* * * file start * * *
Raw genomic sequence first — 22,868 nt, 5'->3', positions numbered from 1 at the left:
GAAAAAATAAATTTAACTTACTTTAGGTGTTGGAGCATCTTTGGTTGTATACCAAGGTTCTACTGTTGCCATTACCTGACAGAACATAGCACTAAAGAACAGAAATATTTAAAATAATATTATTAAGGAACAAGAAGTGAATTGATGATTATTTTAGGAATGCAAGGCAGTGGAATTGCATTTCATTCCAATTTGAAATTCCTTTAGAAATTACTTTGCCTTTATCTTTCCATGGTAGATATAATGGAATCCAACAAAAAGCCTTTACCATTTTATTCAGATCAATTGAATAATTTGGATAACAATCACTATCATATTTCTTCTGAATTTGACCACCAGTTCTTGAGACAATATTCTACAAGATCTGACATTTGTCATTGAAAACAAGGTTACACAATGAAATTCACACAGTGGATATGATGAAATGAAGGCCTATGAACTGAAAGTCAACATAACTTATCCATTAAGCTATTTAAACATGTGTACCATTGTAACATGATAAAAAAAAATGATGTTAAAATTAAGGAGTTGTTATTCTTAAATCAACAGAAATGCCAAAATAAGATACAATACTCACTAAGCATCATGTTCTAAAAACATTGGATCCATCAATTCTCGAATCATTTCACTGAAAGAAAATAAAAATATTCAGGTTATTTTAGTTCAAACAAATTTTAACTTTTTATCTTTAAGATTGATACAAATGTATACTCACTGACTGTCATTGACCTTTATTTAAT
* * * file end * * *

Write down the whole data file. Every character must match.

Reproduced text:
Raw genomic sequence first — 22,868 nt, 5'->3', positions numbered from 1 at the left:
GAAAAAATAAATTTAACTTACTTTAGGTGTTGGAGCATCTTTGGTTGTATACCAAGGTTCTACTGTTGCCATTACCTGACAGAACATAGCACTAAAGAACAGAAATATTTAAAATAATATTATTAAGGAACAAGAAGTGAATTGATGATTATTTTAGGAATGCAAGGCAGTGGAATTGCATTTCATTCCAATTTGAAATTCCTTTAGAAATTACTTTGCCTTTATCTTTCCATGGTAGATATAATGGAATCCAACAAAAAGCCTTTACCATTTTATTCAGATCAATTGAATAATTTGGATAACAATCACTATCATATTTCTTCTGAATTTGACCACCAGTTCTTGAGACAATATTCTACAAGATCTGACATTTGTCATTGAAAACAAGGTTACACAATGAAATTCACACAGTGGATATGATGAAATGAAGGCCTATGAACTGAAAGTCAACATAACTTATCCATTAAGCTATTTAAACATGTGTACCATTGTAACATGATAAAAAAAAATGATGTTAAAATTAAGGAGTTGTTATTCTTAAATCAACAGAAATGCCAAAATAAGATACAATACTCACTAAGCATCATGTTCTAAAAACATTGGATCCATCAATTCTCGAATCATTTCACTGAAAGAAAATAAAAATATTCAGGTTATTTTAGTTCAAACAAATTTTAACTTTTTATCTTTAAGATTGATACAAATGTATACTCACTGACTGTCATTGACCTTTATTTAAT